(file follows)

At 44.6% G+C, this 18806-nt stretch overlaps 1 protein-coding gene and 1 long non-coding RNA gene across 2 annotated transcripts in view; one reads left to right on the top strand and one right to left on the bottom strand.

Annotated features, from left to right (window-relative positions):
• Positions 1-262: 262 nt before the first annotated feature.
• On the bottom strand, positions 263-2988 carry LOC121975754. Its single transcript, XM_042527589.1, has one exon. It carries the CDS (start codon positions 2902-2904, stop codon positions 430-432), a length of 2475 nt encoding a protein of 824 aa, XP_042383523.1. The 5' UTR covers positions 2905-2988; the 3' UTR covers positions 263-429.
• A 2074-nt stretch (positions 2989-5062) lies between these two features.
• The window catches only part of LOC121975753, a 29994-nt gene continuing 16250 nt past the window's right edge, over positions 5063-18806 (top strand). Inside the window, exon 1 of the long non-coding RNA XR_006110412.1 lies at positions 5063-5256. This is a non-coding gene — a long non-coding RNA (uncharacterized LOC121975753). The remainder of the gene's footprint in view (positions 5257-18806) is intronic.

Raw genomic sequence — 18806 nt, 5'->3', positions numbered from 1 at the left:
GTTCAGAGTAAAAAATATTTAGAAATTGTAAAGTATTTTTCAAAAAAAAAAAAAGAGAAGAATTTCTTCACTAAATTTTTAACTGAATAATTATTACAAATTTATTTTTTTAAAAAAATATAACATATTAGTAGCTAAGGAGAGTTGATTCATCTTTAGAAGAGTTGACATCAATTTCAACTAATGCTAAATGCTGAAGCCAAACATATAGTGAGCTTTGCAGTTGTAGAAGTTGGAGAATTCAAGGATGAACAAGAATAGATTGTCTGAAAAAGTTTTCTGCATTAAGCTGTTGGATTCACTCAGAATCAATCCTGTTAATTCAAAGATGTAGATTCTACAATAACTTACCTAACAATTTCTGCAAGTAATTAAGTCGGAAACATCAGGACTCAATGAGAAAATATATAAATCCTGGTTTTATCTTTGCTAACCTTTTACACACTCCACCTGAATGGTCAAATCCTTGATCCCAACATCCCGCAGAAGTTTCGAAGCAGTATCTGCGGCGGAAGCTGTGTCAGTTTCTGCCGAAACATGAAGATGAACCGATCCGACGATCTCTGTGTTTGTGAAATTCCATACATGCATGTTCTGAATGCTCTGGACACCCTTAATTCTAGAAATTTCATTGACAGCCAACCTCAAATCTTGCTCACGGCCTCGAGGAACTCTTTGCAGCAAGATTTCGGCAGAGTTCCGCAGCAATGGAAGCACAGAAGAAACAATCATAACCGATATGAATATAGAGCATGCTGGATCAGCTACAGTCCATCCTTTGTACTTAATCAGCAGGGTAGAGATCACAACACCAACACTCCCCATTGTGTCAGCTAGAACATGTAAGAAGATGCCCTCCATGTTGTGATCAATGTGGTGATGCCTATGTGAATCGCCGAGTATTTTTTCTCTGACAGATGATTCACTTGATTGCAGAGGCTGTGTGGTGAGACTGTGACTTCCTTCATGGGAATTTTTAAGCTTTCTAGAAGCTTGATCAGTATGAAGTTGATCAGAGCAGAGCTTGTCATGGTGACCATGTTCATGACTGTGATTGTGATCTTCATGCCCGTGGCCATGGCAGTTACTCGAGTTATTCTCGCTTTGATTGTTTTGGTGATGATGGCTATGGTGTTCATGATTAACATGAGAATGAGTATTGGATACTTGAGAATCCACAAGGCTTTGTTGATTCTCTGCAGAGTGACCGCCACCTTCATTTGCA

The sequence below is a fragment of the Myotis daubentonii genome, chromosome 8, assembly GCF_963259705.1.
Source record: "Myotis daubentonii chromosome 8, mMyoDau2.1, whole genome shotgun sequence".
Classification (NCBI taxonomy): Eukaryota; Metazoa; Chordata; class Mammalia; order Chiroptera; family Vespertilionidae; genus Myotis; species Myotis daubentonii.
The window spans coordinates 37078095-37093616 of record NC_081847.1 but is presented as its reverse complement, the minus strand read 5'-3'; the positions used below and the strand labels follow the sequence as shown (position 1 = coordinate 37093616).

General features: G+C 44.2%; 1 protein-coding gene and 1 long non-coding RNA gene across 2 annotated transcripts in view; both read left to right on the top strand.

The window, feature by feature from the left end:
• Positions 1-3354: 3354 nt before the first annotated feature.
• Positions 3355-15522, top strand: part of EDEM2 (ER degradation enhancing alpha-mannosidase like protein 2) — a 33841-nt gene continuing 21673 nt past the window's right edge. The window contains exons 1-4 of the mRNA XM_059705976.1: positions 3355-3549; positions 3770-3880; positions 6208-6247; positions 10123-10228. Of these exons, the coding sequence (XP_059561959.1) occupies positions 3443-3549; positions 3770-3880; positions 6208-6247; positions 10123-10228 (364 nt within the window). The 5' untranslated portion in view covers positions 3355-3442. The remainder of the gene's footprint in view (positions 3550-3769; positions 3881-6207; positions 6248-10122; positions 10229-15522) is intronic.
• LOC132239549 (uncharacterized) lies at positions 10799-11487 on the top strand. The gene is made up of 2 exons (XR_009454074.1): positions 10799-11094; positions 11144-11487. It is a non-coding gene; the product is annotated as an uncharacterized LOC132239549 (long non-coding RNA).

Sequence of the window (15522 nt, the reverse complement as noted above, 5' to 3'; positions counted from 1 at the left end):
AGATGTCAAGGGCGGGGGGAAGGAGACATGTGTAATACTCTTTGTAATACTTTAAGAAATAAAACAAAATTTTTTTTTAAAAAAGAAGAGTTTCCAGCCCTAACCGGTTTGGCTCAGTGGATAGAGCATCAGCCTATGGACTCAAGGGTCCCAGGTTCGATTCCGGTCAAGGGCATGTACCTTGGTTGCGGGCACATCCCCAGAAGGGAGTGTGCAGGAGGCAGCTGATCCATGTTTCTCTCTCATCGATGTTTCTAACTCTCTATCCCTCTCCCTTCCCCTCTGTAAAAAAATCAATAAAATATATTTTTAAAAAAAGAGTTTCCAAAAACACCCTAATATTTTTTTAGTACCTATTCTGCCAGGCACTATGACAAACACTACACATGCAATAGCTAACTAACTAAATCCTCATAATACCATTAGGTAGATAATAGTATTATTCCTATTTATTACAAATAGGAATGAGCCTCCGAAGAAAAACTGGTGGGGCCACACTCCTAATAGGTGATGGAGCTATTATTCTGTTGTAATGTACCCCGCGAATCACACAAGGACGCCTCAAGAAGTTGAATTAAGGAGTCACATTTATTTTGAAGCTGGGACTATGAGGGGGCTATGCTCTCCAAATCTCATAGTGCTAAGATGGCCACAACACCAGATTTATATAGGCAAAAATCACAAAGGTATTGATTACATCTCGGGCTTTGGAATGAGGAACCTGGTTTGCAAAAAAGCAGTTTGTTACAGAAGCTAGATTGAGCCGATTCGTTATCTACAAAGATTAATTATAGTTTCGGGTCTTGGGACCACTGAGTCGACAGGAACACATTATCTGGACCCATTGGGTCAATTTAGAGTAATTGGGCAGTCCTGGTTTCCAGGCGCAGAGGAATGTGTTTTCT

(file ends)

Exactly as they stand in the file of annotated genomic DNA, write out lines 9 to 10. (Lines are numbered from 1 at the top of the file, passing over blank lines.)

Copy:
The sequence below is a fragment of the Myotis daubentonii genome, chromosome 8, assembly GCF_963259705.1.
Source record: "Myotis daubentonii chromosome 8, mMyoDau2.1, whole genome shotgun sequence".